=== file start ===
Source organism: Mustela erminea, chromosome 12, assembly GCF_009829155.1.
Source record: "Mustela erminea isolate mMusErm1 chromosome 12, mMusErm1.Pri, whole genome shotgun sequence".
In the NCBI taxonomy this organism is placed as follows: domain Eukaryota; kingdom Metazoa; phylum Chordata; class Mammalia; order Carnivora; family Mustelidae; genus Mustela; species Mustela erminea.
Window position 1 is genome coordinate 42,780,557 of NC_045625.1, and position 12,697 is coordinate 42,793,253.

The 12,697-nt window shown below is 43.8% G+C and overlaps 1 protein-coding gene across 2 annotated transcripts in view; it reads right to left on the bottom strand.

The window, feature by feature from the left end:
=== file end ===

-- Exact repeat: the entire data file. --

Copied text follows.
Source organism: Mustela erminea, chromosome 12, assembly GCF_009829155.1.
Source record: "Mustela erminea isolate mMusErm1 chromosome 12, mMusErm1.Pri, whole genome shotgun sequence".
In the NCBI taxonomy this organism is placed as follows: domain Eukaryota; kingdom Metazoa; phylum Chordata; class Mammalia; order Carnivora; family Mustelidae; genus Mustela; species Mustela erminea.
Window position 1 is genome coordinate 42,780,557 of NC_045625.1, and position 12,697 is coordinate 42,793,253.

The 12,697-nt window shown below is 43.8% G+C and overlaps 1 protein-coding gene across 2 annotated transcripts in view; it reads right to left on the bottom strand.

The window, feature by feature from the left end: